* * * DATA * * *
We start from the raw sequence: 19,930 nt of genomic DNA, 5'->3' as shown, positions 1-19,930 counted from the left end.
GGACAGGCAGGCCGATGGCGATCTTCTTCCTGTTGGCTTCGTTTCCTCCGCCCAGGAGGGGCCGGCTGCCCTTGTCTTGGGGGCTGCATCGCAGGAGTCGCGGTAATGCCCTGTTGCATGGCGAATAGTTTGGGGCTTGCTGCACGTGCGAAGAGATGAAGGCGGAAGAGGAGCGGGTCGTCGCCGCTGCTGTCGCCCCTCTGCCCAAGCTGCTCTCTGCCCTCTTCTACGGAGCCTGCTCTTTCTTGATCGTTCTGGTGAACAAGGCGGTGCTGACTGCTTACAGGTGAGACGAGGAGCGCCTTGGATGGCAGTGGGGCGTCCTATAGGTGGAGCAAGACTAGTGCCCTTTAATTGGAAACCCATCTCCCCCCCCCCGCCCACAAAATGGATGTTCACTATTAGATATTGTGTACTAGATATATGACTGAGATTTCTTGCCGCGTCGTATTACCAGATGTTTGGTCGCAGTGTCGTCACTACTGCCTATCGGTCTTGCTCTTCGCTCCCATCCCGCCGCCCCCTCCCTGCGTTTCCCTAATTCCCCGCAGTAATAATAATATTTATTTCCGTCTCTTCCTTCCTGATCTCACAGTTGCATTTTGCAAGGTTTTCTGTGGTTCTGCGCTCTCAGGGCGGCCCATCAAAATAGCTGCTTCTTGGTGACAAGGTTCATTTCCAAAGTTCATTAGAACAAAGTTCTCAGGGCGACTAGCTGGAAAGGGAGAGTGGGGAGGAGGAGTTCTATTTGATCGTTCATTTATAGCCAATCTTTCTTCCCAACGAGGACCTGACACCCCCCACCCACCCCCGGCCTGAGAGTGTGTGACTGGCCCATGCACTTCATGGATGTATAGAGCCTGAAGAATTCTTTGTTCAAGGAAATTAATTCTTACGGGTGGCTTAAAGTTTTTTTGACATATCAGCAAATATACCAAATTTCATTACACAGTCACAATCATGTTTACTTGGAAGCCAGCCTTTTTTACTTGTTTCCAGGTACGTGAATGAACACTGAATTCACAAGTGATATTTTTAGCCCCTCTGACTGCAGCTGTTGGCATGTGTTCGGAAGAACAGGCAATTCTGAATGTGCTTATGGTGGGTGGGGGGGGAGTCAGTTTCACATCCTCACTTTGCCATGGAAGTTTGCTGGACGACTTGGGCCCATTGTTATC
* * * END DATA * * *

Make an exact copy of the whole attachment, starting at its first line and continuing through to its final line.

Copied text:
We start from the raw sequence: 19,930 nt of genomic DNA, 5'->3' as shown, positions 1-19,930 counted from the left end.
GGACAGGCAGGCCGATGGCGATCTTCTTCCTGTTGGCTTCGTTTCCTCCGCCCAGGAGGGGCCGGCTGCCCTTGTCTTGGGGGCTGCATCGCAGGAGTCGCGGTAATGCCCTGTTGCATGGCGAATAGTTTGGGGCTTGCTGCACGTGCGAAGAGATGAAGGCGGAAGAGGAGCGGGTCGTCGCCGCTGCTGTCGCCCCTCTGCCCAAGCTGCTCTCTGCCCTCTTCTACGGAGCCTGCTCTTTCTTGATCGTTCTGGTGAACAAGGCGGTGCTGACTGCTTACAGGTGAGACGAGGAGCGCCTTGGATGGCAGTGGGGCGTCCTATAGGTGGAGCAAGACTAGTGCCCTTTAATTGGAAACCCATCTCCCCCCCCCCGCCCACAAAATGGATGTTCACTATTAGATATTGTGTACTAGATATATGACTGAGATTTCTTGCCGCGTCGTATTACCAGATGTTTGGTCGCAGTGTCGTCACTACTGCCTATCGGTCTTGCTCTTCGCTCCCATCCCGCCGCCCCCTCCCTGCGTTTCCCTAATTCCCCGCAGTAATAATAATATTTATTTCCGTCTCTTCCTTCCTGATCTCACAGTTGCATTTTGCAAGGTTTTCTGTGGTTCTGCGCTCTCAGGGCGGCCCATCAAAATAGCTGCTTCTTGGTGACAAGGTTCATTTCCAAAGTTCATTAGAACAAAGTTCTCAGGGCGACTAGCTGGAAAGGGAGAGTGGGGAGGAGGAGTTCTATTTGATCGTTCATTTATAGCCAATCTTTCTTCCCAACGAGGACCTGACACCCCCCACCCACCCCCGGCCTGAGAGTGTGTGACTGGCCCATGCACTTCATGGATGTATAGAGCCTGAAGAATTCTTTGTTCAAGGAAATTAATTCTTACGGGTGGCTTAAAGTTTTTTTGACATATCAGCAAATATACCAAATTTCATTACACAGTCACAATCATGTTTACTTGGAAGCCAGCCTTTTTTACTTGTTTCCAGGTACGTGAATGAACACTGAATTCACAAGTGATATTTTTAGCCCCTCTGACTGCAGCTGTTGGCATGTGTTCGGAAGAACAGGCAATTCTGAATGTGCTTATGGTGGGTGGGGGGGGAGTCAGTTTCACATCCTCACTTTGCCATGGAAGTTTGCTGGACGACTTGGGCCCATTGTTATC